Guess Where Home Is Now For the Knucklehead Pitcher Whose Fastball Killed An Endangered Florida Osprey? Here At Good Ol' No-Name Ballpark!
The Chicago Cubs have a big right-handed pitcher from South Korea named Jae-Kuk Ryu in their organization, and unfortunately for all of us he's now on the starting staff of the Iowa Cubs.
I use the word unfortunately because Ryu [right] has had a story following him around for three years that won't go away.
Ryu would like it to go away, Chicago would like it to go away, Des Moines would like it to go away, even the poor embarrassed bastards wearing those nail aprons who have to follow the I-Cubs' owners' orders and charge fans $5 to park their cars at No-Name Ballpark would like it to go away.
But it won't.
Ryu was signed five years ago by Leon Lee [the father of Chicago Cubs first baseman Derrek Lee.....more on him later] out of high school to a professional contract. The Cubs thought so highly of Ryu that they awarded him a $1.6 million bonus.
Ryu, of Choon Chung Do, was regarded as the best amateur and professional player in South Korea. Lee thought he could be dominant in the major leagues. In the last game of his high school career, he pitched a no-hitter and stuck out 20 of the 21 batters he faced.
After making stops in Boise and Lansing in the low minor leagues, trouble found Ryu when he was assigned to the Daytona Cubs.
For some idiotic reason, he intentionally threw a baseball at "Ozzy," a male osprey [left] that is an endangered bird. Ozzy, who had nested near the Daytona baseball park, died and Ryu received death threats from Ozzy-lovers, osprey-lovers, other bird-lovers and Ryu-haters
In other words, he pissed off a lot of people.
Ryu even faced possible deportation.
The Orlando Sentinel said angry people in Florida were calling Ryu a "murderer." However, long after Ryu killed the bird he still couldn't explain why he did it.
Public backlash became so strong in Florida that the Cubs had to demote him to the Lansing Lugnuts of the Midwest League.
If you ask me, a dummy who killed a bird with a baseball deserved to be a Lugnut at sometime in his life.
I suppose you could defend Ryu by saying he was no more of a jackass than those in this nation who wear funny-looking outfits on Saturday mornings and shoot defenseless pheasants, geese and ducks with powerful guns. But at least defenseless pheasants, geese and ducks aren't endangered.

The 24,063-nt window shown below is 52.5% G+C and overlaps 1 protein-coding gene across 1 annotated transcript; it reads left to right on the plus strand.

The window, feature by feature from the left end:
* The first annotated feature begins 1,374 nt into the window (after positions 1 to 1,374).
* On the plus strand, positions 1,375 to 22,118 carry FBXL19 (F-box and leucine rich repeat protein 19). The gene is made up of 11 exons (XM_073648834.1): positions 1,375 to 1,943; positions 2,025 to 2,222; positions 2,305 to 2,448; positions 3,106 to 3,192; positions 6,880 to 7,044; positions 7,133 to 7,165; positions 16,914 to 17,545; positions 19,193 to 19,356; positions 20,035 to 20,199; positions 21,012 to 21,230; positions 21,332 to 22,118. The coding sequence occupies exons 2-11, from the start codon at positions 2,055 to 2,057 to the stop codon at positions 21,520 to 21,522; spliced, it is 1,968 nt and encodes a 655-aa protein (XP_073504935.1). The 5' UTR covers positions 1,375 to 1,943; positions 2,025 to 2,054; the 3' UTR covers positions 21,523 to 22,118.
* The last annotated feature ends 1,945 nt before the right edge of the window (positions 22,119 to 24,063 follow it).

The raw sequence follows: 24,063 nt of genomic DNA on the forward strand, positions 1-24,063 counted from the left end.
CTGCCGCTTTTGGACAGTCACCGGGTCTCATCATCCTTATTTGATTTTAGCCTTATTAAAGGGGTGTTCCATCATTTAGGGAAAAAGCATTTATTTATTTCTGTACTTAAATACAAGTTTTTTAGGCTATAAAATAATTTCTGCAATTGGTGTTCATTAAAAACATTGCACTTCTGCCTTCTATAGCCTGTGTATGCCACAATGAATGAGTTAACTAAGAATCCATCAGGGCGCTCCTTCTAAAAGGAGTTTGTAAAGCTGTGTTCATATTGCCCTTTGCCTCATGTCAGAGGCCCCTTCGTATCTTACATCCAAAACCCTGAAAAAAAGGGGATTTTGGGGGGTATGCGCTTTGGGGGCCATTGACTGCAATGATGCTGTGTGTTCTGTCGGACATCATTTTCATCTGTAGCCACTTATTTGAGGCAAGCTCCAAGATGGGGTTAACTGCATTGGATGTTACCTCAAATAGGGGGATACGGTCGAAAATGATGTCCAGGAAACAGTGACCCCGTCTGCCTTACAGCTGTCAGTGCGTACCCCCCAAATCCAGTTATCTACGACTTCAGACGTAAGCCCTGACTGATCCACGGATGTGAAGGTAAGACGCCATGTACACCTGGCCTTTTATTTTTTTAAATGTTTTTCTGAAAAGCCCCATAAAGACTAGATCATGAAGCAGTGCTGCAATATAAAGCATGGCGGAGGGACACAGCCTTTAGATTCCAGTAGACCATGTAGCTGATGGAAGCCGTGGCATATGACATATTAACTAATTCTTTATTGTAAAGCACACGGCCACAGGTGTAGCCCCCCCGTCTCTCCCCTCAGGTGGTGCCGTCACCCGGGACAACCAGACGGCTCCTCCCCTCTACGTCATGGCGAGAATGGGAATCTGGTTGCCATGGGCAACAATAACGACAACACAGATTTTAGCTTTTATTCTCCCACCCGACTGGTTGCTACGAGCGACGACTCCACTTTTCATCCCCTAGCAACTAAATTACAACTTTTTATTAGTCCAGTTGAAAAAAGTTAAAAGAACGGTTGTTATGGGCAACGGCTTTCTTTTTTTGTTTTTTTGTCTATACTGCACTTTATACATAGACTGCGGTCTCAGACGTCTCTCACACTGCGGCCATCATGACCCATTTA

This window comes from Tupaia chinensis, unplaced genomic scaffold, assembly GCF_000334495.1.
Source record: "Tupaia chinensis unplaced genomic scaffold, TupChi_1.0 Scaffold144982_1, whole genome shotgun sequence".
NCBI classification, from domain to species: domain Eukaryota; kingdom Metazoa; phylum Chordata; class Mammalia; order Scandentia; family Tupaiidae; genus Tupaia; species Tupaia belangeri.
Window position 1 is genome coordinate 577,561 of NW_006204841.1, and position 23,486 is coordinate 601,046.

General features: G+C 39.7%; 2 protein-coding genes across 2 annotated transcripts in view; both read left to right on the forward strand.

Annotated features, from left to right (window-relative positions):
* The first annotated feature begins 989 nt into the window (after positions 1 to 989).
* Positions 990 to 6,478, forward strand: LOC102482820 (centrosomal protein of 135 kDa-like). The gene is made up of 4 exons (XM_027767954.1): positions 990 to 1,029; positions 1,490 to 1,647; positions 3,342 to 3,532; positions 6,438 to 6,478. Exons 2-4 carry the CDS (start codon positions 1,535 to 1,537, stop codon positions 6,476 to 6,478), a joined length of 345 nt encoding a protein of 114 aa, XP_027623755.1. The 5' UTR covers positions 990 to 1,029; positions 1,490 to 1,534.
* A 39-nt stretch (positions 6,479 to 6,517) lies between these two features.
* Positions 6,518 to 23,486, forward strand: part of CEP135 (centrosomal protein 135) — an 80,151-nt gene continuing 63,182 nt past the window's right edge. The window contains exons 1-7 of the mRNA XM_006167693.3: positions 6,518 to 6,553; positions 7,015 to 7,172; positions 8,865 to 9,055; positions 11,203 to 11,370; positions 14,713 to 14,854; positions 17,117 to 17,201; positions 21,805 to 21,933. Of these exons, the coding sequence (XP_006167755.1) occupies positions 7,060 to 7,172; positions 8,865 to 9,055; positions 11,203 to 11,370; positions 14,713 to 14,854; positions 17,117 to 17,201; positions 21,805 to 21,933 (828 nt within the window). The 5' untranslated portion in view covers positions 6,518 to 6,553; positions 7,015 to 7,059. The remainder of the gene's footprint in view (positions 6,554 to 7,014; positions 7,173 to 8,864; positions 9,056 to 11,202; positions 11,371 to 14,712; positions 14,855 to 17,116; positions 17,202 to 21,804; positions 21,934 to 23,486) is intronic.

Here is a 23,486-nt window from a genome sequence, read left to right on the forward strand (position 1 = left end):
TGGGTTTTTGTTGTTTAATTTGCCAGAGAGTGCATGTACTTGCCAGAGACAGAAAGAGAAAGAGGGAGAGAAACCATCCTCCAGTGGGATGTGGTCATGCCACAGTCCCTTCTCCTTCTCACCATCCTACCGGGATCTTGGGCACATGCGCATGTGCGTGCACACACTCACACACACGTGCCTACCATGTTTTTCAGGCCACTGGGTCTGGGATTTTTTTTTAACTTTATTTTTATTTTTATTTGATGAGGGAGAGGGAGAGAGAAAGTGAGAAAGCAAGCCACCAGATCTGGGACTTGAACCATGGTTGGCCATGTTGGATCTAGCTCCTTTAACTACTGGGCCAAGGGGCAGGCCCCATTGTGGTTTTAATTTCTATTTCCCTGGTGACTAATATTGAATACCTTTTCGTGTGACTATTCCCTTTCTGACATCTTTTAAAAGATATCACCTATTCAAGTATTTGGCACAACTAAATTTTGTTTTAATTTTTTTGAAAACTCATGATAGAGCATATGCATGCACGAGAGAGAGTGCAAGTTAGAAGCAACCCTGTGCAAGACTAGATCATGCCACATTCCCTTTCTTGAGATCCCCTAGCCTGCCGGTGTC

Ryu tried to explain his actions to the Sentinel.
Through an interpreter, he called what he did a "terrible mistake." Despite orders from the Chicago Cubs to shut up about the osprey-killing incident, he said, "I want people to know me inside, not just the outside. I want everyone to know I'm not a bad person."
Prosecutors pushed for the maximum $500 fine and community service.
Somehow, Ryu -- who has a fastball in the low 90s -- has continued to move through the Cubs' farm system, and has made two appearances for the Chicago Cubs already this season.
Neither has been pretty. Obviously, he's not ready for prime-time yet.
He lost to San Diego, 9-0, and to Atlanta, 13-12. In 1 1/3 innings against the Braves, Ryu surrendered four home runs.
I think Atlanta thought it was batting practice. Ryu's earned-run average for the National League Cubs is a whopping 40.50.
That's ideal for a lousy team like the Cubs. Ideal for a lousy manager like Dusty Baker.
Ryu's record with the Iowa Cubs is 2-4. The next time Chicago sees him will likely be when the September call-ups are made. Maybe TV announcer Bob Brenly will have replaced Baker as manager by then.
Then he can deal with Ryu, who is said to lack character and isn't liked by his teammates.
I suppose it's fitting that someone like Ryu would be a Chicago Cubs farmhand.
After all, Ben Christensen was, too.
Talk about goofballs.
Christensen was at the top of thst list.
Christensen is the former Wichita State pitcher who did a horrible thing Apr. 23, 1999. He threw a warmup pitch at Anthony Molina, an Evansville batter who was waiting in the on-deck circle 20 feet from home plate.
The ball hit Molina above his left eye, breaking bones and permanently damaging his vision.
The injury ruined any hope Molina had of being a professional player. Christensen, however, was the Cubs' 26th pick in the 1999 draft, and received a $1.06 million bonus. He reached Class AA in the Cubs' organization, but then had shoulder surgery and may never be heard from again.
Let's hope that's the case.
Leon Lee, the one-time Cubs' scout who signed Ryu, has also come on hard times.
After being with the Cubs' organization from 1998-2002, he managed in Japan in 2003. However, his team went only 41-76 and he didn't last a full season for his last-place team.
In 2004, he was managing the Class A Brooklyn Cyclones when he was charged with exposing himself to four women in a hotel in Port St. Lucie, Fla., during spring training.
The team forced him to resign. He was offered a chance to perform community service and pay $500 to clear his name, but refused. To pay legal fees, he liquidated many of his assets.
Tough thing for his son, Derrek, to endure.
But, as they say, that's baseball.
Especially when you're talking about the Cubs.